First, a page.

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Famous Mathematician: Blaise Pascal

Growing Up
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In 1631, Pascal liquidated his assets and moved the family to Paris so that he could engage in his own mathematical and scientific studies with the help of the best minds in France. Etienne had unusual educational views and educated his son with a unique method that relied on finding principles rather than memorization. He designed a curriculum of languages, science, mathematics and geometry, with the intent on preparing the young boy for a scientific career.
Blaise proved Euclid's theorems on his own by the age of twelve and attempted his first thesis on acoustics as soon as he could write. Yet, it was his younger sister Jacqueline who became the family wonder. Her gift for poetry garnered her a bit local renown and overshadowed her older brother's mathematical talents. By 1634, Etienne, who was becoming a scientist of some prominence and recipient of a royal commission to verify scientific discoveries, was introducing Blaise to the finest minds of the age at the Paris Academy. These professionals discussed philosophy, mathematics, geometry and the Bible. There, Blaise met the playwright Cornielle, the mathematician Fermat, and the philosopher Descartes.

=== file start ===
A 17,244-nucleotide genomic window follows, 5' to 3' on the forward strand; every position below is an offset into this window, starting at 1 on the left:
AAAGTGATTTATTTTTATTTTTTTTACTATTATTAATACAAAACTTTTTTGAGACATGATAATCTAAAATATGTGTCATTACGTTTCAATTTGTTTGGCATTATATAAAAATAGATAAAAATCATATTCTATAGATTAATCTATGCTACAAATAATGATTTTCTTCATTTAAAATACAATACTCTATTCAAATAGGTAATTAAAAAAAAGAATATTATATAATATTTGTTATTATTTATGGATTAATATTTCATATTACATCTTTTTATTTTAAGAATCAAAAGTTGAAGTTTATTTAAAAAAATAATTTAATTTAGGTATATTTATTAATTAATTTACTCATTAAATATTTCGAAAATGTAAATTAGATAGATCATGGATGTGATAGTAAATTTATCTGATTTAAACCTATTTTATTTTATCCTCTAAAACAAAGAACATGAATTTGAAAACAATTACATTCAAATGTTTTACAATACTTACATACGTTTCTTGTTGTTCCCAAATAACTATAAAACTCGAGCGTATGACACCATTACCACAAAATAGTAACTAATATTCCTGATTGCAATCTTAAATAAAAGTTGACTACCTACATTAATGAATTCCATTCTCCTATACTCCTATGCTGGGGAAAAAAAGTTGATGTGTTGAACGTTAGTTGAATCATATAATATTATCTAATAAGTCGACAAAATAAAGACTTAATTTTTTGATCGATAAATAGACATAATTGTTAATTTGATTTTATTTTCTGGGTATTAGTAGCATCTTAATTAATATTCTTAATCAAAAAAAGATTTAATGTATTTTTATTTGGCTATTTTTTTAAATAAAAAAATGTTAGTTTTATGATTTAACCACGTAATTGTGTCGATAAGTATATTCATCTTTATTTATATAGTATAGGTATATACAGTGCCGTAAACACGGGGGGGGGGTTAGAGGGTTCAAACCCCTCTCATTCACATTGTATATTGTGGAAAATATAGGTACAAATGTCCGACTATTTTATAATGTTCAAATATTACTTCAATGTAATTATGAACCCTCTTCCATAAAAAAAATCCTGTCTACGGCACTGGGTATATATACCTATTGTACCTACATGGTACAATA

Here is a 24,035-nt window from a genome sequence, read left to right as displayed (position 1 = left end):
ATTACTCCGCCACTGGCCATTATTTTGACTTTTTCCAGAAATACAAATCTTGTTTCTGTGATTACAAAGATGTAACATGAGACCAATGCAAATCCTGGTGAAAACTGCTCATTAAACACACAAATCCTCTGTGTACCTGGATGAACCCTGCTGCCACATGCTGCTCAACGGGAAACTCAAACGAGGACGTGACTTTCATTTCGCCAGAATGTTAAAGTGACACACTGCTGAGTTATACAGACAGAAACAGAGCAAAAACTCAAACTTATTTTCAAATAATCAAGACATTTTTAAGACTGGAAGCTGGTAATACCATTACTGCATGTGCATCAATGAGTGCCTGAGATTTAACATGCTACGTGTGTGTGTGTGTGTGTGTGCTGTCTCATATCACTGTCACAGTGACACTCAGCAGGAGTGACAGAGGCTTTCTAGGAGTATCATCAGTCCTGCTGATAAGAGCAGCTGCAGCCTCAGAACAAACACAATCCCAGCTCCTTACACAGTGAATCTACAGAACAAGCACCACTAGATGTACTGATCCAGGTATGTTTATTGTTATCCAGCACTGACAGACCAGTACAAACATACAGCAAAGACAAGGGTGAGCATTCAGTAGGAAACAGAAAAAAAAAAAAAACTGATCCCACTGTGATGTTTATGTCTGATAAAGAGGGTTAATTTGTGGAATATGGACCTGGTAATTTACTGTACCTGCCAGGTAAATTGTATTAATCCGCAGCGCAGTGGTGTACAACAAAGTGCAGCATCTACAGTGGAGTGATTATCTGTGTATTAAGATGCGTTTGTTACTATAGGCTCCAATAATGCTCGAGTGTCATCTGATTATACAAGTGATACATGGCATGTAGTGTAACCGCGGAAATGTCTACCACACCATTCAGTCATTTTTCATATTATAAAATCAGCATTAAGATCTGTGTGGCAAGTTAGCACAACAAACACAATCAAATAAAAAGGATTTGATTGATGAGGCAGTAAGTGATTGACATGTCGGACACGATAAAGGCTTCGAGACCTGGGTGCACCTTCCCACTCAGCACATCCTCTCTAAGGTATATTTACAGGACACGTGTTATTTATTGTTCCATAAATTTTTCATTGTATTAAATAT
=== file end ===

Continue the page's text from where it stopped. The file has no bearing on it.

At the age of 14 Blaise Pascal started to accompany his father to Mersenne's meetings. Mersenne belonged to the religious order of the Minims and his small room in Paris was a frequent meeting place for Gassendi, Roberval, Carcavi, Auzout, Mydorge, Mylon, Desargues and many others. By the age of 15, Blaise came to admire the work of Desargues. 
When civil conflict threatened the family fortune in 1638, Etienne protested that the government lacked involvement and consequently, was forced into hiding. While the Pascal family were in hiding, Pascal wrote his first mathematical piece on cones (a work now lost). 
In 1639, Jacqueline's poetic pleas on her father's behalf charmed the King and Cardinal Richelieu into giving Etienne a pardon and making him chief tax collector in the unstable Normandy region. Etienne And Blaise, after a year of hiding, could return to Mersenne's meetings, which they were forced to avoid the previous months. At the age of sixteen, Pascal presented a single piece of paper to one of Mersenne's meetings in June 1639. It contained a number of projective geometry theorems, including Pascal's mystic hexagon.